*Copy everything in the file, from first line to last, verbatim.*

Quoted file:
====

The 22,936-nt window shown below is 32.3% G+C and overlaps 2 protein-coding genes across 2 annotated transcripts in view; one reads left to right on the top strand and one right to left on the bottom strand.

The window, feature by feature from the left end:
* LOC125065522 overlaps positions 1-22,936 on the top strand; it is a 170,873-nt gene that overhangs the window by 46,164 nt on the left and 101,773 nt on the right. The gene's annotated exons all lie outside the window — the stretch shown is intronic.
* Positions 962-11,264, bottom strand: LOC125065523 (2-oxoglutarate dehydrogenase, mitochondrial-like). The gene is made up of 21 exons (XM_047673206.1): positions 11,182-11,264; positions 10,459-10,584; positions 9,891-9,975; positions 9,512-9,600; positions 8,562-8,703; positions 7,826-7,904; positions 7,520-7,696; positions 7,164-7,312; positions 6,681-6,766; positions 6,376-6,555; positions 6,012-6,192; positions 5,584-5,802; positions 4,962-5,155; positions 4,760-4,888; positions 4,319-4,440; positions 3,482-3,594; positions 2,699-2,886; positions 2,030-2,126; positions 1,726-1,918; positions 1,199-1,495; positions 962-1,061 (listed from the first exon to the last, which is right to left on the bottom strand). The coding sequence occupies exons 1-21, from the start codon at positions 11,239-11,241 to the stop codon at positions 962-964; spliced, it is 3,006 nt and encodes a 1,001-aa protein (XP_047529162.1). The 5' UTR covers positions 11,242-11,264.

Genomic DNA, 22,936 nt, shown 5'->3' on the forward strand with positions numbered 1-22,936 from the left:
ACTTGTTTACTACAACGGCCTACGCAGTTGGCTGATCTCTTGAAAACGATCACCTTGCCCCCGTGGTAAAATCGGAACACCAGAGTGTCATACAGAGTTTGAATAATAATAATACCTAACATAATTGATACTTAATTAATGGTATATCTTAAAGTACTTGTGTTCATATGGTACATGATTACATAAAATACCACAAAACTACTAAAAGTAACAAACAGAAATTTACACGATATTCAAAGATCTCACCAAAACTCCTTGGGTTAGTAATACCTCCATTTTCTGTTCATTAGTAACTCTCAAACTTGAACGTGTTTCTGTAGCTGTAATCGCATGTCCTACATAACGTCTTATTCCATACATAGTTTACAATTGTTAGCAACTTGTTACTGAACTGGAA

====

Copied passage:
The 22,936-nt window shown below is 32.3% G+C and overlaps 2 protein-coding genes across 2 annotated transcripts in view; one reads left to right on the top strand and one right to left on the bottom strand.

The window, feature by feature from the left end:
* LOC125065522 overlaps positions 1-22,936 on the top strand; it is a 170,873-nt gene that overhangs the window by 46,164 nt on the left and 101,773 nt on the right. The gene's annotated exons all lie outside the window — the stretch shown is intronic.
* Positions 962-11,264, bottom strand: LOC125065523 (2-oxoglutarate dehydrogenase, mitochondrial-like). The gene is made up of 21 exons (XM_047673206.1): positions 11,182-11,264; positions 10,459-10,584; positions 9,891-9,975; positions 9,512-9,600; positions 8,562-8,703; positions 7,826-7,904; positions 7,520-7,696; positions 7,164-7,312; positions 6,681-6,766; positions 6,376-6,555; positions 6,012-6,192; positions 5,584-5,802; positions 4,962-5,155; positions 4,760-4,888; positions 4,319-4,440; positions 3,482-3,594; positions 2,699-2,886; positions 2,030-2,126; positions 1,726-1,918; positions 1,199-1,495; positions 962-1,061 (listed from the first exon to the last, which is right to left on the bottom strand). The coding sequence occupies exons 1-21, from the start codon at positions 11,239-11,241 to the stop codon at positions 962-964; spliced, it is 3,006 nt and encodes a 1,001-aa protein (XP_047529162.1). The 5' UTR covers positions 11,242-11,264.

Genomic DNA, 22,936 nt, shown 5'->3' on the forward strand with positions numbered 1-22,936 from the left:
ACTTGTTTACTACAACGGCCTACGCAGTTGGCTGATCTCTTGAAAACGATCACCTTGCCCCCGTGGTAAAATCGGAACACCAGAGTGTCATACAGAGTTTGAATAATAATAATACCTAACATAATTGATACTTAATTAATGGTATATCTTAAAGTACTTGTGTTCATATGGTACATGATTACATAAAATACCACAAAACTACTAAAAGTAACAAACAGAAATTTACACGATATTCAAAGATCTCACCAAAACTCCTTGGGTTAGTAATACCTCCATTTTCTGTTCATTAGTAACTCTCAAACTTGAACGTGTTTCTGTAGCTGTAATCGCATGTCCTACATAACGTCTTATTCCATACATAGTTTACAATTGTTAGCAACTTGTTACTGAACTGGAA